Why You Should Let Your Kids Play More Than One Sport

An experienced coach explains why kids are better off playing multiple sports
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“We don’t have time for other sports.”

Are you this parent? One weekend you found out that your son or daughter is a beast!

They hit four home runs, scored five touchdowns, set records in the pool and just crushed the competition in a sport.

You thought to yourself, “Wow! Time to stop all other sports because this is his/her sport. This is the one that’s going to get them a scholarship.”

Your kid could get a scholarship and even make it in the pros since they are so good and so young. “Let’s just focus on one sport and make them perfect at that sport. “

HELL NOOOOOOOOO!

It’s crazy to me that this is still happening today. Parents and coaches still aren’t getting it.

A very good friend of mine paid a visit to a Big Ten school this past weekend for a football camp with his son. Here is the story that he told me:

The football camp had over 200 athletes from all over the country there to learn and show off their skills. The head coach of the Big Ten team was checking out all of the athletes when he noticed the #1 and #2 top high school quarterbacks in the county. They were both 6’3″ and 6’5″ 200 pound beasts of kids who could throw the football a mile. 

Both guys were in contention for a possible scholarship offer.  The head coach took 15 minutes to work with them. His approach? He told the kids that he wanted to see them dunk a football over the goal post with one hand, then with two hands and finally he wanted to see their most creative dunk.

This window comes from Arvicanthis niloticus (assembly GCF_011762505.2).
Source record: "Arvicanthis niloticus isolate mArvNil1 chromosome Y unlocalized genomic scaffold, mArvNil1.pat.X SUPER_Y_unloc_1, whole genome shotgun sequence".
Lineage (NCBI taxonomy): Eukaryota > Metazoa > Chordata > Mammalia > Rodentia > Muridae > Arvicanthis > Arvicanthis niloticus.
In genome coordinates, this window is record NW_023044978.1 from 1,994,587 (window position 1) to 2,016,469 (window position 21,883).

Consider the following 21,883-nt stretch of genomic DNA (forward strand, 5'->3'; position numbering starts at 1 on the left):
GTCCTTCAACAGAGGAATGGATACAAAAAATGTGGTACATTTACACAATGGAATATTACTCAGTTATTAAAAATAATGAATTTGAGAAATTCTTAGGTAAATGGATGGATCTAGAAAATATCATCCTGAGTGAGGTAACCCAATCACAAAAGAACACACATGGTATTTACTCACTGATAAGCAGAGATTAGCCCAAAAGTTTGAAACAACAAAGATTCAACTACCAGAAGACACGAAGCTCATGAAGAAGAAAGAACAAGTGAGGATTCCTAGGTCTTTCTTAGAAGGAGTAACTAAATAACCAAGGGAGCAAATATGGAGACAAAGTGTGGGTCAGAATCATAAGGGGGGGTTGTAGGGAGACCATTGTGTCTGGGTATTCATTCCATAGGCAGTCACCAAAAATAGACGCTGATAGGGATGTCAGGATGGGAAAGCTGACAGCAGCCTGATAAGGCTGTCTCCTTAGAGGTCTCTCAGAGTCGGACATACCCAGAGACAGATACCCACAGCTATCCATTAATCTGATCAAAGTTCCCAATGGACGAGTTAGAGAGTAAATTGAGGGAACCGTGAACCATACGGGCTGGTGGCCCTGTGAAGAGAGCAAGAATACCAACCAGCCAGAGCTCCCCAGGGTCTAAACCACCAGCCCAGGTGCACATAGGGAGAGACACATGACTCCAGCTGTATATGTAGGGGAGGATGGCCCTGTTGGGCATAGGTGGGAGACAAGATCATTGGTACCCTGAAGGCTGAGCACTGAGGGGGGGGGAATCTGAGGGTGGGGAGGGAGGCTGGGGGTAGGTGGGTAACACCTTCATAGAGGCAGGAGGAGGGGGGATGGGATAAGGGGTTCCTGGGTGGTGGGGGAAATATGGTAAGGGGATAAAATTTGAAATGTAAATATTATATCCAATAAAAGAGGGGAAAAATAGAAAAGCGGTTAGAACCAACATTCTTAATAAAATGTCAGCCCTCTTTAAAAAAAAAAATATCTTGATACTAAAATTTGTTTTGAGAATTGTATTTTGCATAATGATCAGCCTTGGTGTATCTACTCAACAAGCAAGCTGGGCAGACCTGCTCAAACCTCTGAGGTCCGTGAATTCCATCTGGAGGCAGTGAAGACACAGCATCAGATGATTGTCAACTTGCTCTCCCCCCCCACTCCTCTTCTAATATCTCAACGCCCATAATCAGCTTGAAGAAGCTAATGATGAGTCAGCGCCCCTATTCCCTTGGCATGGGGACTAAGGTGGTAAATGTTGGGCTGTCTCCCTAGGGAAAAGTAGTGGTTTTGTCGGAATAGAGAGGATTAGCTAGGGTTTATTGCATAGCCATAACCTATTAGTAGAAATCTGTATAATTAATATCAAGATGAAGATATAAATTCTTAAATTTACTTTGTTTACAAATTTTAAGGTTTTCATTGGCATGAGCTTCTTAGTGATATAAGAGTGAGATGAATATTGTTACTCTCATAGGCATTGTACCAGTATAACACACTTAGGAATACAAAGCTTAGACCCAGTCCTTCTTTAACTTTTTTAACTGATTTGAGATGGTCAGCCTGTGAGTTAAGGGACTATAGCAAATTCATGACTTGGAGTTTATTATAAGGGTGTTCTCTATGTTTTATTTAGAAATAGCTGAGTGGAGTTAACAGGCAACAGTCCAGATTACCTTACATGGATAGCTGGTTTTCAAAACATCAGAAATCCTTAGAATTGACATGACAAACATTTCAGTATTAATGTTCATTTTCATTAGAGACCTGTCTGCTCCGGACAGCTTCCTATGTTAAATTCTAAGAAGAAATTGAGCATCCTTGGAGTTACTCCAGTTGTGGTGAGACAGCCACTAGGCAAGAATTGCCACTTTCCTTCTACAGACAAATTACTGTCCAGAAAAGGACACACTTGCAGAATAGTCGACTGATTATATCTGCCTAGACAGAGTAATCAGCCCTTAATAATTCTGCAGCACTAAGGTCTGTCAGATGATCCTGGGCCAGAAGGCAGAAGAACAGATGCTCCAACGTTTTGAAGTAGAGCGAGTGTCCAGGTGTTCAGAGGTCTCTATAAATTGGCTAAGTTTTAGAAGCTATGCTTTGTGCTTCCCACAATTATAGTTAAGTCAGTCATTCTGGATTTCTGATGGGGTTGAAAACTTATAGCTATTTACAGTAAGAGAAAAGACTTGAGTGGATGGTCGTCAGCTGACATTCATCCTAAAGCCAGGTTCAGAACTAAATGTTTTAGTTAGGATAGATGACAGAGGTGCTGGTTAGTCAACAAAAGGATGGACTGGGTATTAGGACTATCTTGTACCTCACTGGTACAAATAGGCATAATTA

That was it!

After he saw what he came to see he took off on his golf cart and smiled at the more athletic of the two. The two quarterbacks just sat there and looked absolutely befuddled at what had just happened.

Let’s think about this now.

The #1 and #2 recruits for quarterbacks in the country were not asked to throw a football or do anything football related. Rather they were asked to perform something completely outside of their sport… Something that required pure athleticism… Hmmmm what does that tell you?

Tells me that more and more coaches are now recruiting multiple-sport athletes!

If you are specializing your kid into one sport at a young age you are not helping them. You are actually hurting them.

Here is why:

  • Burnout
  • Overuse Injuries
  • Decreasing the chance of scholarship
  • You are setting them up to be unhealthy

1. Burnout 
Hopefully by now you know that kids get burnt out easier when they specialize at a young age. Don’t believe me?

Ok, well think about this:

In 2006 I arrived to Michigan State with 14 other recruits. I was in the middle of the pack at best. No scholarship besides a preferred walk-on spot.

After five years that 2006 recruiting class of 14 guys turned into two. Yep! Out of 14 guys only two actually completed their careers. By the second year over half of them were burnt out. They wrestled way more than I did growing up and a lot of them were only one-sport athletes.  

2. Overuse Injuries 
Baseball players = rotator cuff injuries.